Wednesday, January 08, 2014

H5N1 In Canada: A Matter Of Import


Scheduled airline traffic around the world, circa June 2009 – Credit Wikipedia


# 8142

On a day when Hong Kong has also reported an imported case of bird flu (see HK CHP Statement On Third (likely) Imported H7N9 Case) from China, the news media is scrambling to cover the announcement of a fatal imported case of H5N1 in Canada ((see Alberta Canada Reports Fatal (Imported) H5N1 Infection).


While obviously a concern to public health authorities, the  two most surprising things about this story are that 1) it’s H5N1 avian flu, not the currently more prevalent H7N9s strain and 2) it hadn’t already happened years ago.


As our ability to travel quickly from one continent to the next improves, so does the ability of pathogens to easily cross oceans and borders.  Each year we see hundreds of exotic infections imported into North America or Europe from around the world, and with each importation, their is a low, but non-zero risk of the virus spreading.


None of this is to suggest that today’s report of the importation of H5N1 into Canada heralds a serious bird flu outbreak in North America (the odds are, it won’t). But it does illustrate how easily a virus can wing its way from some far flung area of the world and show up without warning in New York, or London,  Sydney . . . or Alberta, Canada.


In 2003, we saw the SARS virus hop the Pacific on a flight taken by a 78-year-old woman who had stayed at Hong Kong’s Metropole Hotel, where a doctor who had been treating atypical pneumonia cases inadvertently spread the virus to at least a dozen guests.  Two days after returning from Hong Kong the woman fell ill in Toronto, and before that outbreak was contained, 251 people in Canada had been infected, and 44 died (see SARS And Remembrance).


Dengue fever, not seen in my state for 60 years, returned to South Florida in 2009, likely carried by an international traveler (see (see MMWR: Dengue Fever In Key West). Similarly, the West Nile Virus arrived in New York in the late 1990s, and since then quickly spread across the continent (see  CDC West Nile Update) and now infects thousands of people each year.


Last month, the Caribbean saw their first outbreak of the Chikungunya virus (see CDC Update On Chikungunya In The Caribbean), which up until 2005 was only seen in parts of Africa.  Now it spans much of the Indian Ocean, and arrived – almost certainly via an international traveler – to the island of Saint Martin this fall.


Over the years we’ve looked at a number of studies that have modeled the potential epidemic spread of a novel virus via air travel, including:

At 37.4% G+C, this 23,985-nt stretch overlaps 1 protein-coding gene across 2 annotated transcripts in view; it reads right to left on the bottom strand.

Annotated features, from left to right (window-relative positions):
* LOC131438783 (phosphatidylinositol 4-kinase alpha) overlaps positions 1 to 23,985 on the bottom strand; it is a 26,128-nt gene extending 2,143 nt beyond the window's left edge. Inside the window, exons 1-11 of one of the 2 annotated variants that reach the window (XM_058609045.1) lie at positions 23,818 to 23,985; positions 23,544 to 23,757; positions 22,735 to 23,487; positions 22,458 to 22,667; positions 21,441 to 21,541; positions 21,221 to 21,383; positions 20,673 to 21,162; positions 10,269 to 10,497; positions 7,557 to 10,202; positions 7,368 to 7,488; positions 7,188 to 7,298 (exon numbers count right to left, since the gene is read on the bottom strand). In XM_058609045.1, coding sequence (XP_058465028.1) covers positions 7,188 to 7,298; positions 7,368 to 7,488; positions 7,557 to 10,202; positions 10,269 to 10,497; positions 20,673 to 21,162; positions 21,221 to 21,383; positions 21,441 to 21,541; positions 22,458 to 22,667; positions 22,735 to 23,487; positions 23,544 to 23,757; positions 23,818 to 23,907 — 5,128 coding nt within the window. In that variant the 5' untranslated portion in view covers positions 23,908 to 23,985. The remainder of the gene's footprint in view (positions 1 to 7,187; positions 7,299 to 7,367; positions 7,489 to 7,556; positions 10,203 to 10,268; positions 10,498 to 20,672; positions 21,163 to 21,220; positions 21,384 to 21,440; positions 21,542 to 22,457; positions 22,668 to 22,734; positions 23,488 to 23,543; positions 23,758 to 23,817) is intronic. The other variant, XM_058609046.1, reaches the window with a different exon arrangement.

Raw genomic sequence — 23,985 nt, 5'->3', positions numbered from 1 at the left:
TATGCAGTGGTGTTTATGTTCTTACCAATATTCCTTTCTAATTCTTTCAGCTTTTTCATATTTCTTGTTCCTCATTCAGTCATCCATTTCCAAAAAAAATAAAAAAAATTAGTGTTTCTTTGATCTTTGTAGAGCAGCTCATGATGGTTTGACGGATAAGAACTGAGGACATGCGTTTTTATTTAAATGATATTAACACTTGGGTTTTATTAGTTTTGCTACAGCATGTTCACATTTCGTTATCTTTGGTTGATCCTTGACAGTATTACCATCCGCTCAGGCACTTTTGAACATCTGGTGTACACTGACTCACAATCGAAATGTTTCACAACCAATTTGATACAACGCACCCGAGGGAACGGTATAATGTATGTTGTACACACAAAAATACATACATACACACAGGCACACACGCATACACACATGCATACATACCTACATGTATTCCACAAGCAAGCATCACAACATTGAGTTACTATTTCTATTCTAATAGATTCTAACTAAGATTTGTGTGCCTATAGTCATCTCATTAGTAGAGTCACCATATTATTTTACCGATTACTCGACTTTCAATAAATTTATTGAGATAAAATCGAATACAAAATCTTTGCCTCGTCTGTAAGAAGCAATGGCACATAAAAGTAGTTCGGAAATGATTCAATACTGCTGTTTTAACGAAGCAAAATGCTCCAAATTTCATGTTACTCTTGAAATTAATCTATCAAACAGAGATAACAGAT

Science: The Hidden Geometry of Complex, Network-Driven Contagion Phenomena
MIT: Contagion Dynamics Of International Air Travel
Fluing The Friendly Skies (Revisited)


The world’s airlines carry 2.6 billion passengers each year, on more than 17 million flights.  And as the map at the top of this post indicates, millions of them are international flights.


With most viral diseases having an incubation period of several days or longer, someone who is newly infected with a virus easily could change planes and continents several times before showing their first signs of illness.


Which is why, last year, the CDC  and Canada’s PHAC issued guidance to  health departments on the testing and isolation of both H7N9 and MERS coronavirus cases (see PHAC: Interim Guidelines For Surveillance Of MERS-COV & H7N9 In Canada), simply because of the real potential of someday seeing imported cases.


And along with these studies, we’ve also looked at research that has found little benefit to airport screening of passengers for possible infection, as the success rate of such screening (including thermal scanners) is relatively poor.


Branswell: Limitations Of Airport Disease Screening

Pathogens At the Gate

Japan: Quarantine At Ports Ineffective Against Pandemic Flu


While attempts will be made to intercept and quarantine potentially contagious travelers during any type of novel flu outbreak, no one should comfort themselves with thoughts that a new, highly contagious flu could be kept out of any country for very long.


The bottom line is that we ignore global healthcare and infectious disease outbreaks – even in the remotest areas of the world – at our own peril. Vast oceans and extended travel times no longer offer us protection, and there is no technological shield that we can erect that would keep an emerging pandemic virus out.


The place to try to stop the next pandemic is not at the airport gate, but in the places around the world where they are likely to emerge.


Which makes the funding and support of international public health initiatives like the World Health Organization, animal health initiatives like the FAO and OIE , and disease surveillance grows more important with every passing year.


No matter where on this globe you happen to live.

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